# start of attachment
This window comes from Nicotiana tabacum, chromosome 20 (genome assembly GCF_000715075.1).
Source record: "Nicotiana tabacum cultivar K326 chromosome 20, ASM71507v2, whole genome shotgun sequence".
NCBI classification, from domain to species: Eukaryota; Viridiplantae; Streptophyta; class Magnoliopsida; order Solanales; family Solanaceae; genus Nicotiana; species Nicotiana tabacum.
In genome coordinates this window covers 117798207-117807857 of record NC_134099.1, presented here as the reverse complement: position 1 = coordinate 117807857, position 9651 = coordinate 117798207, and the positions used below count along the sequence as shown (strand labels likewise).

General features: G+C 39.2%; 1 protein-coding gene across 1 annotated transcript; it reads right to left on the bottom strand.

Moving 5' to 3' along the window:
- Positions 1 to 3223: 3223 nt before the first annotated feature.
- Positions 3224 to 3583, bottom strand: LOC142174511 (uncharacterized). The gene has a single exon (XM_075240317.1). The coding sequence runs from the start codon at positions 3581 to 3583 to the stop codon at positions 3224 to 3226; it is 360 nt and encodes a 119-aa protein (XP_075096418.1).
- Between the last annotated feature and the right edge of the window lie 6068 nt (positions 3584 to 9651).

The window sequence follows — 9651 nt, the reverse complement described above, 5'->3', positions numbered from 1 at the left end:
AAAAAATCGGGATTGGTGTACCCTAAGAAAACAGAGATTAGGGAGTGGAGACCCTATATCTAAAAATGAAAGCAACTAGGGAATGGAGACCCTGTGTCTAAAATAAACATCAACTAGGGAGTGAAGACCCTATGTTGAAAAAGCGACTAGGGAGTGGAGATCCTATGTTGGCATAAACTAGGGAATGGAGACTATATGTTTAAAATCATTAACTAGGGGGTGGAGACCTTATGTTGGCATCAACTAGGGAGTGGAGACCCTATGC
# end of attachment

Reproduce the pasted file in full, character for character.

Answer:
This window comes from Nicotiana tabacum, chromosome 20 (genome assembly GCF_000715075.1).
Source record: "Nicotiana tabacum cultivar K326 chromosome 20, ASM71507v2, whole genome shotgun sequence".
NCBI classification, from domain to species: Eukaryota; Viridiplantae; Streptophyta; class Magnoliopsida; order Solanales; family Solanaceae; genus Nicotiana; species Nicotiana tabacum.
In genome coordinates this window covers 117798207-117807857 of record NC_134099.1, presented here as the reverse complement: position 1 = coordinate 117807857, position 9651 = coordinate 117798207, and the positions used below count along the sequence as shown (strand labels likewise).

General features: G+C 39.2%; 1 protein-coding gene across 1 annotated transcript; it reads right to left on the bottom strand.

Moving 5' to 3' along the window:
- Positions 1 to 3223: 3223 nt before the first annotated feature.
- Positions 3224 to 3583, bottom strand: LOC142174511 (uncharacterized). The gene has a single exon (XM_075240317.1). The coding sequence runs from the start codon at positions 3581 to 3583 to the stop codon at positions 3224 to 3226; it is 360 nt and encodes a 119-aa protein (XP_075096418.1).
- Between the last annotated feature and the right edge of the window lie 6068 nt (positions 3584 to 9651).

The window sequence follows — 9651 nt, the reverse complement described above, 5'->3', positions numbered from 1 at the left end:
AAAAAATCGGGATTGGTGTACCCTAAGAAAACAGAGATTAGGGAGTGGAGACCCTATATCTAAAAATGAAAGCAACTAGGGAATGGAGACCCTGTGTCTAAAATAAACATCAACTAGGGAGTGAAGACCCTATGTTGAAAAAGCGACTAGGGAGTGGAGATCCTATGTTGGCATAAACTAGGGAATGGAGACTATATGTTTAAAATCATTAACTAGGGGGTGGAGACCTTATGTTGGCATCAACTAGGGAGTGGAGACCCTATGC